The main highway south from Broome towards Port Hedland takes you through the middle of Roebuck Plains, which is a wide open flat area of bush that is private property. There are excellent birding opportunities along the highway throughout the year and the area still remains flooded from the rains over our Wet Season and it has been a breeding site for several species of birds. There are no bird hides, but we have our own favourite bird hide and ventured out late last Sunday afternoon. The birds are mainly on the east side of the highway, so when the sun is setting in the west the light is very good. You are able to pull over on the highway and let other vehicles pass as you take in the amazing bird-life. It is not advisable to go too far off the bitumen due to the soft edges and also culverts, which may not be so obvious when the undergrowth is very long. The road is still flooded to the edges in some places and it will be repaired once it dries out, but currently all traffic is moving slowly across this section and the birds continue to feed alongside the road. The road is not as flooded as it was a few months ago, but the side tracks are.

Flooded track

Flooded track from the highway

Some of the larger remaining pools of water are lined with Great Egrets, White-necked Herons and White-faced Herons. There are Australasian Grebes, Wandering Whistling-Ducks, Pacific Black Ducks and Little Black Cormorants present and also Magpie Geese. Magpie Geese are not always present in the Broome area, but this year good numbers came and they also bred in this area to the south of Broome. Various raptors were present including Swamp Harriers, Spotted Harriers, Nankeen Kestrel, Australian Hobby, Peregrine Falcon and Brown Falcon. The Black-shouldered Kites that we usually see in the area were not present on this trip.

Great Egrets,White-necked Herons, etc.

Spotted Harrier, Great Egrets, White-necked Herons, Australasian Grebes and Whiskered Tern

Several of the White-necked Herons had chosen to stand on the gates around the station property rather than stand in the flooded undergrowth. The numbers were not as great as last June, when we had our wettest June day on record and over two hundred were present in the same area.

White-necked Heron

White-necked Heron (2)

White-necked Herons

All three species of Ibis were present with Glossy Ibis far outnumbering the Straw-necked Ibis and Australian White Ibis. Large flocks circled once they were disturbed by both the Swamp Harriers and Spotted Harriers as they flew low over the reed beds.

Glossy Ibis

Glossy Ibis

Black-winged Stilt were present right across the floodplain and they had also bred over recent months and young birds waded through the pools with their parents. There were also families of Red-kneed Dotterels and Masked Lapwings.

Glossy Ibis & Black-winged Stilt

Glossy Ibis and Black-winged Stilt

As always the advantage of being in your vehicle is that you can incredibly close to these birds that are feeding alongside the highway and even with a small camera you do have opportunities to take photos at quite close range. Despite this being the main highway and the large amount of traffic including trucks, cars and caravans there were very few bird fatalities. An Intermediate Egret was busy feeding right beside the highway as we moved slowly by.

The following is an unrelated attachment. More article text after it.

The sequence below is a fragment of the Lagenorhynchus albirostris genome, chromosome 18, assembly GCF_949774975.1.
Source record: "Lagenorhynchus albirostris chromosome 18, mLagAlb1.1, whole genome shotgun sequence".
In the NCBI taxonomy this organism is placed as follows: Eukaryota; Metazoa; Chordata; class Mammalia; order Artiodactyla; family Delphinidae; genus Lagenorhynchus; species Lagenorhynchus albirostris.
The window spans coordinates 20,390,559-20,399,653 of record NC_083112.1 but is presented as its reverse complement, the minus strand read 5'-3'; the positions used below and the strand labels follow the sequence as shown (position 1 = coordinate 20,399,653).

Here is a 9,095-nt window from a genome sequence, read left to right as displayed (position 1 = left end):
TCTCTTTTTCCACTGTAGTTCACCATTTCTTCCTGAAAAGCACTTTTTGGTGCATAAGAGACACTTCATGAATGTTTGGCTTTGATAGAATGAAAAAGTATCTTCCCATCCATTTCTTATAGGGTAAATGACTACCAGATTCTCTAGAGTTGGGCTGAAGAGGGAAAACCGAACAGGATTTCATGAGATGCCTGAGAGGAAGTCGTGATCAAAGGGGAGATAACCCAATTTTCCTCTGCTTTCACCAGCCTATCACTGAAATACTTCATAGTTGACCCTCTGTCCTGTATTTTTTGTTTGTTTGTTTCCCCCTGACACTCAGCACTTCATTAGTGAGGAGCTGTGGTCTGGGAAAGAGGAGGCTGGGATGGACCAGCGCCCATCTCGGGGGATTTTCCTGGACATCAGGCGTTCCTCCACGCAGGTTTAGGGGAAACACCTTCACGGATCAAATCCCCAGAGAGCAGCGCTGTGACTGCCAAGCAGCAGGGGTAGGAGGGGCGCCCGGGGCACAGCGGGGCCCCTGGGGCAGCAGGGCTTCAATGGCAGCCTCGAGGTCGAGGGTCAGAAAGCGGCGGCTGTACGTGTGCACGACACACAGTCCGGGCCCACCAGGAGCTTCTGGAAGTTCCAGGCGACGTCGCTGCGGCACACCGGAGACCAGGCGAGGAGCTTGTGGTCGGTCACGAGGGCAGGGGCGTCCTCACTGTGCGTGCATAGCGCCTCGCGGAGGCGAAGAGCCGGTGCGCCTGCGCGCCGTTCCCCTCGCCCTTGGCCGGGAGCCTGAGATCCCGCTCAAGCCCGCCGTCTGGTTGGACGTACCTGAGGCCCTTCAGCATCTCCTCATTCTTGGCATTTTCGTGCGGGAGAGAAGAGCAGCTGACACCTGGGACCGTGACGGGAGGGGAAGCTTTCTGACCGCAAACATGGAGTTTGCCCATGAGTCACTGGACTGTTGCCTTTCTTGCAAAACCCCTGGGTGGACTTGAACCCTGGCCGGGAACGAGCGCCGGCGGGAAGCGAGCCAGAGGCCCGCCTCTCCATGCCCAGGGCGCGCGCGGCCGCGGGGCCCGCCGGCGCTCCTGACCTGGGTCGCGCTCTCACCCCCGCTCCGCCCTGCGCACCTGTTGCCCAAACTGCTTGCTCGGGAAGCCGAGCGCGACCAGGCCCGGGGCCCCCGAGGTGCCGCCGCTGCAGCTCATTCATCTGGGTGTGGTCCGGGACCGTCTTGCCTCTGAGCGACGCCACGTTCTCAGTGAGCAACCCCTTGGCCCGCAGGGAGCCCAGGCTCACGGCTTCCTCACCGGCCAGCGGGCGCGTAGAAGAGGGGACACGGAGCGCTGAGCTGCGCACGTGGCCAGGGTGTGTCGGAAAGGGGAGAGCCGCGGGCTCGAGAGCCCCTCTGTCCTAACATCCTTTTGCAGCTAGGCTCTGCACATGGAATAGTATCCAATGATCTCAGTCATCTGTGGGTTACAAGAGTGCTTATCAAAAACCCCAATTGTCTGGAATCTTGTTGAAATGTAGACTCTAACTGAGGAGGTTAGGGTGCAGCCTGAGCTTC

Intermediate Egret

Intermediate Egret

The highlight of our trip came as we were on our way back after turning around at the far side of the open plains and we saw a juvenile Nankeen Night-Heron feeding right beside the road. It was oblivious to our presence and it was not until another vehicle passed that it leapt up and somehow I managed to photograph the leap! I had presumed it would then drop down into the undergrowth, but it chose to balance high up on the dry grasses.

Nankeen Night-Heron

Nankeen Night-Heron (2)

Nankeen Night-Heron (3)

Juvenile Nankeen Night-Heron

A family of Purple Swamphens crossed in front of a slow moving vehicle and they are not a common species to see in the area, though do reside at another ephemeral lake to the north of Broome. We heard the call of the Golden-headed Cisticola and it immediately dropped in the grasses. There were also several family groups of Red-backed Fairywrens collecting nesting material along the edge of the road. There were 60 bird species recorded along this small section of highway and it is always a great place to see a wide variety of birds not far from town. It was nice to add 5 new birds to my 2014 year list, which had been stuck at the same number for some time!

Written by Clare M
Clare and her husband, Grant, have lived permanently in Broome, Western Australia since 1999 after living in various outback locations around Western Australia and Darwin. She has lived in the Middle East and the United States and traveled extensively in Europe. She monitors Pied Oystercatchers breeding along a 23km stretch of Broome's coastline by bicycle and on foot. She chooses not to participate in social media, but rather wander off into the bush for peace and tranquility. Thankfully she can write posts in advance and get away from technology!